What's wrong with my simple C code?

This is a discussion on What's wrong with my simple C code? within the C Programming forums, part of the General Programming Boards category; Hey, I have two methods - one for getting input for a string array and the other for printing the ...

  1. #1
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    What's wrong with my simple C code?

    Hey,

    I have two methods - one for getting input for a string array and the other for printing the array. It's for an assignment for school so I can't change the methods signiture.

    The code:
    Code:
    #include <stdio.h>
    #include <string.h>
    
    #define TOTAL 5
    
    int  Get(char** StrArr,int total);
    void  Display(char** StrArr,int size);
    
    int   main(void)
    {
    	int i;
    
    	char* Strings[TOTAL+1]={NULL};
    	//Get TOTAL dynamic strings from user
    	if (!Get(Strings,TOTAL)) exit(0);
    	//display the array of strings
    	printf("\n\nAfter input, ");
    	Display(Strings,TOTAL);
    }
    
    int Get(char** StrArr,int total)
    {
    	int i, result = 0;;
    	for(i=0;i<total;i++)
    	{
    		printf("string %i:\t", i+1);
    		gets(StrArr+i);
    		if(i==4)
    		{
    			result = 1;
    		}	
    	}
    	return result;
    }
    
    void  Display(char** StrArr,int size)
    {
    	int i;
    	printf("The strings are:\n");
    	for(i=0;i<size;i++)
    	{
    		printf("StrArr is: %p", StrArr+i);
    		printf("%s\n", StrArr+i);
    	}
    }
    When the input is something like:
    aa
    hh
    cc
    ee
    gg
    everything works as expected. When its something more complicated like:
    aaaa
    bb
    ccccc
    hh
    f
    The array doesn't print like it should.
    It shows the first string as "aaaabb" and the third as "ccccf".

    What's wrong with my code

    Thanks!

  2. #2
    and the Hat of Guessing tabstop's Avatar
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    Since TOTAL is 5, that means your strings are of length 4 (four characters + '\0' end-of-string character = 5). Any attempt at a string longer than that is doomed to failure.

    This is why you should never use gets -- you need to use an input mechanism that takes into account how much room you actually have to store things (such as fgets).

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    I was sure that the TOTAL indicates the number of strings.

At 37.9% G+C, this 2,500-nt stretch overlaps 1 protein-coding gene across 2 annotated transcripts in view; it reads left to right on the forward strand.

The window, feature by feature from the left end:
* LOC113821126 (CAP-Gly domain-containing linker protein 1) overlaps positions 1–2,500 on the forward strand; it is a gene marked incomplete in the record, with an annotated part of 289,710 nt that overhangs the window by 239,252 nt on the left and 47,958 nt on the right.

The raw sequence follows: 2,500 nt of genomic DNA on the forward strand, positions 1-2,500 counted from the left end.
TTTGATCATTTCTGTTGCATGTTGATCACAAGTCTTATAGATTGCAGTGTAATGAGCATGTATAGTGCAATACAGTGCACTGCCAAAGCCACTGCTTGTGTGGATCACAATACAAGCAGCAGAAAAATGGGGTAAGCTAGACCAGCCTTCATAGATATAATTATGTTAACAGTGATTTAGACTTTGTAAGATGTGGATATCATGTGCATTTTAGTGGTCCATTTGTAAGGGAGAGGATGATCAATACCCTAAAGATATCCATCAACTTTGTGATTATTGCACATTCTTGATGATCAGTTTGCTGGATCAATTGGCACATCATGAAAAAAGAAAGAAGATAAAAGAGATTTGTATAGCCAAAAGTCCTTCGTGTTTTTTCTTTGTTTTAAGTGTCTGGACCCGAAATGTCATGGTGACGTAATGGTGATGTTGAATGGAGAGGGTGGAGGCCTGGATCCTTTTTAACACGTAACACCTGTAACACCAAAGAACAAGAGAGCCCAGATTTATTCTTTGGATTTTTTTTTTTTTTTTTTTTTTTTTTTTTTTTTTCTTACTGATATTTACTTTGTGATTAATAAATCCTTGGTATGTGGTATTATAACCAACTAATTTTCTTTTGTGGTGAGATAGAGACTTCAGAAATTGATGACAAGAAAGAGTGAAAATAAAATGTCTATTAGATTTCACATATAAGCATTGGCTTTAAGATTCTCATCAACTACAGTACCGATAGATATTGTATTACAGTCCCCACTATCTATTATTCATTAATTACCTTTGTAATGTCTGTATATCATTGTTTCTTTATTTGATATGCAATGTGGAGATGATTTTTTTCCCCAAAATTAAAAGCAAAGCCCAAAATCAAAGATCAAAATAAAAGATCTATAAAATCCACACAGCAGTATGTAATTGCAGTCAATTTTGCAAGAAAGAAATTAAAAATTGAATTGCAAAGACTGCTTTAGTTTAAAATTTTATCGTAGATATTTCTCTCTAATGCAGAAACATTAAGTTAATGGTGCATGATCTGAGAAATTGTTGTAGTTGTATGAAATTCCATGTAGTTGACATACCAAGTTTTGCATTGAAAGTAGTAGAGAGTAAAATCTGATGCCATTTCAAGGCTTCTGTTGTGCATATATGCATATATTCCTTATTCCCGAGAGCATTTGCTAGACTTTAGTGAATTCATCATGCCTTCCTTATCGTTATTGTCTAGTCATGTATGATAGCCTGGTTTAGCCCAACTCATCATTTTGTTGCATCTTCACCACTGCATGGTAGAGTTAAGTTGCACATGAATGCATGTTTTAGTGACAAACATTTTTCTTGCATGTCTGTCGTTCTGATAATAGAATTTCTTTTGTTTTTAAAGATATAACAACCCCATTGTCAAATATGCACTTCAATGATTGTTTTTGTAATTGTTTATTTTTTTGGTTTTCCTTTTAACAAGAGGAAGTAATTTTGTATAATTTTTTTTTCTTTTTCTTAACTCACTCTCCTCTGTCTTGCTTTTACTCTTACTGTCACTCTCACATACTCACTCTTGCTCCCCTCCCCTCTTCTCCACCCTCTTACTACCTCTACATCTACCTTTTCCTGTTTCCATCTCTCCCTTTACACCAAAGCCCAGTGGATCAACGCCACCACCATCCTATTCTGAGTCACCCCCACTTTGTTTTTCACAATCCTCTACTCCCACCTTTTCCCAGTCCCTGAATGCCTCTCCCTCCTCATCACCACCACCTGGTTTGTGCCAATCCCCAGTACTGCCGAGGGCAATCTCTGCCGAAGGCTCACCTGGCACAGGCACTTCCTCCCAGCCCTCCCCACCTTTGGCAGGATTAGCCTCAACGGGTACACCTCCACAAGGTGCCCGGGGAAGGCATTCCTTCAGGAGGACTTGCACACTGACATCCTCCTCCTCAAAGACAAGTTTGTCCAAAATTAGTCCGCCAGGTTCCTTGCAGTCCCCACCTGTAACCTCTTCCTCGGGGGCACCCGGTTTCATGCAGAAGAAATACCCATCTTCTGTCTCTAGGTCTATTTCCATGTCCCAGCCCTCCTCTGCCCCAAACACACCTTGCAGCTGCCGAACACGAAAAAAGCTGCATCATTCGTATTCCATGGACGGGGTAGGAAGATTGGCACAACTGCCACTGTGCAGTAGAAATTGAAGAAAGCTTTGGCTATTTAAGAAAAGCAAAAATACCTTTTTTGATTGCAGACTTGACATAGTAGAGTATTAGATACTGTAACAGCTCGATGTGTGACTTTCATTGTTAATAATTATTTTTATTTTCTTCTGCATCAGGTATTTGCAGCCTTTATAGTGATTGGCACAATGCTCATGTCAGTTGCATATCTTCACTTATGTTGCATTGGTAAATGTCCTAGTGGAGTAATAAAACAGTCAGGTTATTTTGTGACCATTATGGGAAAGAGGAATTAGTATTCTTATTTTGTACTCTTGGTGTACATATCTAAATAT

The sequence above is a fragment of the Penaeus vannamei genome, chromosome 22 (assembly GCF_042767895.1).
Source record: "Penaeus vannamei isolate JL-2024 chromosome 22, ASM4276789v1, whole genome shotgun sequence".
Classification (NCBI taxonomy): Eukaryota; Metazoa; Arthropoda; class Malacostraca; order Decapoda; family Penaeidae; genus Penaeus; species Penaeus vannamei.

Not their lenght.

    scanf("%s",StrArr+i) doesn't work either.
    I don't know what will be the size of the input.

    One of the requirements in this exercise is that each string will take only the amount of room it actually needs - not more.

    How can I solve this?

  4. #4
    and the Hat of Guessing tabstop's Avatar
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    Oh yes, you're right. I was reading as char[], not char*[].

    In that case, you have room for exactly 0 letters in each string, which is even worse. You need to malloc some memory for each of those pointers to point to. If you are required to not go over, then you are in the unenviable position of having to malloc a single byte, and then keep realloc'ing one byte more every time you read a character.

  5. #5
    Algorithm Dissector iMalc's Avatar
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    1. Never use gets. Use fgets instead.
    2. You aren't currently allocating any memory to hold the strings.
    My homepage
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    Linus Torvalds: "But it clearly is the only right way. The fact that everybody else does it some other way only means that they are wrong"

  6. #6
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    Quote Originally Posted by godmoney View Post
    I was sure that the TOTAL indicates the number of strings.
    Not their lenght.

    scanf("%s",StrArr+i) doesn't work either.
    I don't know what will be the size of the input.

    One of the requirements in this exercise is that each string will take only the amount of room it actually needs - not more.

    How can I solve this?
    Ok then you need to use malloc to create an array of pointers to strings then allocate a buffer of some ungodly size that's guaranteed to be bigger than any string your user will input... Let the user feed the buffer then use malloc again to allocate space for each string and add it to the array.... Then once the array is completed you can do what you need to it...

    As it is now you have allocated only 5 bytes for string storage.

  7. #7
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    I don't have much experience coding in C... can you give me a code example or something so I'll understand what you are talking about ?

  8. #8
    and the Hat of Guessing tabstop's Avatar